Amsterdam-based Occult Studio has developed the flagship store for eyewear brand Ace & Tate – putting in wooden panels with peg holes that enable displays and mirrors to be effortlessly moved all around .
Occult Studio created a minimal interior for the shop and opticians on Van Woustraat, just south of the Dutch capital’s city centre.
Aiming to develop a room that delivers a “special retail experience”, the designers took the brand’s ever-altering eyewear range as a starting level for the project.
“Ace & Tate is a very dynamic brand with consistently altering collections,” inventive director Kim Keogh advised Dezeen. “The notion for the shop evolved close to our intent to develop a exclusive retail encounter.”
Wooden panels crafted from light oak run along the walls within the principal retail area, and attribute a grid of circular holes exactly where custom-produced shelving and mirrors slot into.
“We employed the dynamic aspects of the brand as a commencing stage and translated them into a special modular system,” explained Keogh. “The wall can be composed in continuously shifting arrangements. Collections can be positioned in groups and the mirrors can be positioned at a variety of heights to be at the customer’s eye degree.”
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A lengthy wooden table that was made and made by Keogh stands in the centre of the store. It characteristics a glass insert that displays far more products in the assortment.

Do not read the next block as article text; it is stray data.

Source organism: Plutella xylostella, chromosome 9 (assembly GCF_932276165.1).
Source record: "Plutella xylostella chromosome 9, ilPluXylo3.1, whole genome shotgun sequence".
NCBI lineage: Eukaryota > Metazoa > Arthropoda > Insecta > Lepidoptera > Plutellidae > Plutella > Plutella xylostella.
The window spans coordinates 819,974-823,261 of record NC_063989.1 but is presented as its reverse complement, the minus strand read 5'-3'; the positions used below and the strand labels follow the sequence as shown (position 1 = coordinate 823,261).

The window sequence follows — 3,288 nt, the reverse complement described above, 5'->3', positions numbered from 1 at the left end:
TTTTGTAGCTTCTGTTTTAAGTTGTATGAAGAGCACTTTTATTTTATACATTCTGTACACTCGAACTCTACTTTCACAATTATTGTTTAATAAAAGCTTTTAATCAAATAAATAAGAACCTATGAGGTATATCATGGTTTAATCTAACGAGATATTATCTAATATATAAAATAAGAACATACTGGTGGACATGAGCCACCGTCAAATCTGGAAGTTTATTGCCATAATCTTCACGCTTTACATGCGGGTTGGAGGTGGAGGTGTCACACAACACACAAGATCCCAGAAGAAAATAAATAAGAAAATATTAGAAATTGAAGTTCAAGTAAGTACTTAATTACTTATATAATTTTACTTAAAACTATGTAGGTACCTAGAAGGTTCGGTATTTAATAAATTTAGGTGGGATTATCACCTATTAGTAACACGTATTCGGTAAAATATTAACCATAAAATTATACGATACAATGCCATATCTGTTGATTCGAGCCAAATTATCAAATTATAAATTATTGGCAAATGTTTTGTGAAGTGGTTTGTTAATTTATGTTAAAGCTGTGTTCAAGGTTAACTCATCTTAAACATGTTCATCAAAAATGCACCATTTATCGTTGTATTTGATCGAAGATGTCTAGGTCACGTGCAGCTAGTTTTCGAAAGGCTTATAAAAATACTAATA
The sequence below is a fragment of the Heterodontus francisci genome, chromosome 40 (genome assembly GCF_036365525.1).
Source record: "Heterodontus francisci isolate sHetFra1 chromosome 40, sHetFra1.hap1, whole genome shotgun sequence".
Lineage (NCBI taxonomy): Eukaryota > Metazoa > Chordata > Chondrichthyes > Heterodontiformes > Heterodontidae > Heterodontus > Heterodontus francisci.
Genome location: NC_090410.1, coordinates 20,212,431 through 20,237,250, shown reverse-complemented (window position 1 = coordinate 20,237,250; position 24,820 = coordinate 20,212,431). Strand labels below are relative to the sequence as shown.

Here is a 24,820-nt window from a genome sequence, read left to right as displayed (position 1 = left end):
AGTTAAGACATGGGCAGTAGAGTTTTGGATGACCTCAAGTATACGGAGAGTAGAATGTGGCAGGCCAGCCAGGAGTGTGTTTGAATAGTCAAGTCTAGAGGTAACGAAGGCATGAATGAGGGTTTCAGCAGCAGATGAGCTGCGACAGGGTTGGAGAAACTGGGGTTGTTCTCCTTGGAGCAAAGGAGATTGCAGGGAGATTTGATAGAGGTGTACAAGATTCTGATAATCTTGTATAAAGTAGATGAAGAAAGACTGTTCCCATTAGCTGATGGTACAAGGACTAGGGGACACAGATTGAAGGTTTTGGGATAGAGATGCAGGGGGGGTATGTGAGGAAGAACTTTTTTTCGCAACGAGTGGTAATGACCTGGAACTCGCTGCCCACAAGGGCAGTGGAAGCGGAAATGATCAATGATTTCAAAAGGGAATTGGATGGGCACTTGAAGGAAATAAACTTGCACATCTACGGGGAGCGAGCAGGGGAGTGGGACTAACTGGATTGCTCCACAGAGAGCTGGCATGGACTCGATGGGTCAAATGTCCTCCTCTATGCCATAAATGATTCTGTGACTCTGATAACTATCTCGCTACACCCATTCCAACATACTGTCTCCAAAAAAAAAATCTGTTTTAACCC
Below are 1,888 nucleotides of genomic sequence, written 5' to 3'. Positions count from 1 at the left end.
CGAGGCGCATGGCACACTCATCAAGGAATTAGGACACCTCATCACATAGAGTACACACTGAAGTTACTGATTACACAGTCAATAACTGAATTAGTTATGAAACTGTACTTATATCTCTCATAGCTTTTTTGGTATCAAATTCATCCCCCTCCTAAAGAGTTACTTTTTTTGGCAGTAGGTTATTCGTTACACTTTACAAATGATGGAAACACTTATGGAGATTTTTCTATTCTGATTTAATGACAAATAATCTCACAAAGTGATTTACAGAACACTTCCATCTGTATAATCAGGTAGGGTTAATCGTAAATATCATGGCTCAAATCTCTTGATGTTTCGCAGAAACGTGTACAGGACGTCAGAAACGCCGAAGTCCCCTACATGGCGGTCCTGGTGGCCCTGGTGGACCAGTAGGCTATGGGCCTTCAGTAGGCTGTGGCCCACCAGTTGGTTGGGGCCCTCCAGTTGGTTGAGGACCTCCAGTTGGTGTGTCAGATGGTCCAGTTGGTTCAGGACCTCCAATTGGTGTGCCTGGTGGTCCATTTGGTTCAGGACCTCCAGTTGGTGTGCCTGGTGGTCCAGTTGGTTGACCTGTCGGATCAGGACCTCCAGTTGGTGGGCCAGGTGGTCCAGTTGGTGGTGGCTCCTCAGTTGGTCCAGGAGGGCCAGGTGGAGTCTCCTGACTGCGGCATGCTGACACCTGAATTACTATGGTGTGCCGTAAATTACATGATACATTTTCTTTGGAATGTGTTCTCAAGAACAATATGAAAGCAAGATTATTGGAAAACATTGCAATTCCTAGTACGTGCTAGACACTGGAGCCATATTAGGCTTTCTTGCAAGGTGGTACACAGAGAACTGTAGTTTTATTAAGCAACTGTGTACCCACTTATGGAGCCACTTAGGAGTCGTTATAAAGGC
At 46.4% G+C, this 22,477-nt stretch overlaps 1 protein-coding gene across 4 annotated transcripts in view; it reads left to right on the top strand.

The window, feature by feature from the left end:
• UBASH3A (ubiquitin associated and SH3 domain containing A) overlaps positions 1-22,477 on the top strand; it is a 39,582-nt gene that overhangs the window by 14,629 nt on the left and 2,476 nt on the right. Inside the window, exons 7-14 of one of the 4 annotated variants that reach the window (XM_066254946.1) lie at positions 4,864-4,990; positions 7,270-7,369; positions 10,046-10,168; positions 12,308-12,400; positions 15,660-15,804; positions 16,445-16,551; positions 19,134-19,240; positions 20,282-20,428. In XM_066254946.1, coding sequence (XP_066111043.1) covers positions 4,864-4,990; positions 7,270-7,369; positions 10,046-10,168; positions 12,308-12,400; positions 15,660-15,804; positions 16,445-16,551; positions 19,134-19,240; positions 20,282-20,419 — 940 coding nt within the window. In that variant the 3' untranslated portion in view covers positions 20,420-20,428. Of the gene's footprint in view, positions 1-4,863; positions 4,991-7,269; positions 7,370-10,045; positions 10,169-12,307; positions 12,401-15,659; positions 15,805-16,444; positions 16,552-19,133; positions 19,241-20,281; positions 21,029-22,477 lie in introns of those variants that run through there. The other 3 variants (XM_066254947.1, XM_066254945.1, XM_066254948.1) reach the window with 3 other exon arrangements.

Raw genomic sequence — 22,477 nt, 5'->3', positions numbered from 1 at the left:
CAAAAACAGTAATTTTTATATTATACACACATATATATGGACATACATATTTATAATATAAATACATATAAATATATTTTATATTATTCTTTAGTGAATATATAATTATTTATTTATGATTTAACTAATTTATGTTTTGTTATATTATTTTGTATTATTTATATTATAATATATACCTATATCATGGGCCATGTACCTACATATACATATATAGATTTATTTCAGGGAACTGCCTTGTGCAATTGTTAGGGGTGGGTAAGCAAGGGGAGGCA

“The furniture pieces, wall techniques, shelving and mirrors, are especially made and custom manufactured to generate a fine balance in between type and performance,” she mentioned.
The walls of a private examination area in direction of the back of the store are fully covered in a grey wool material – meant to create a “tactile, soothing and sound-absorbing environment”.
“By using meticulously picked supplies such as light oak wood, white steel, speckled stone and top quality fabrics, we aimed to generate a rich encounter in a minimalist context – setting a stage for the solution and the expertise of the brand,” explained Keogh.
Benches are positioned by the front window and outside of the examination region, with magazines offered for buyers waiting for appointments.
Canadian architecture studio Scott & Scott put in a equivalent peg technique in a Vancouver restaurant – puncturing more than 100 holes into the wall to store furniture, hold lighting and display artwork.
Pegboard also attributes in Aesop’s Hamptons keep, a small Soho office by Studio Swine and a store in Stockholm by Kind Us With Love.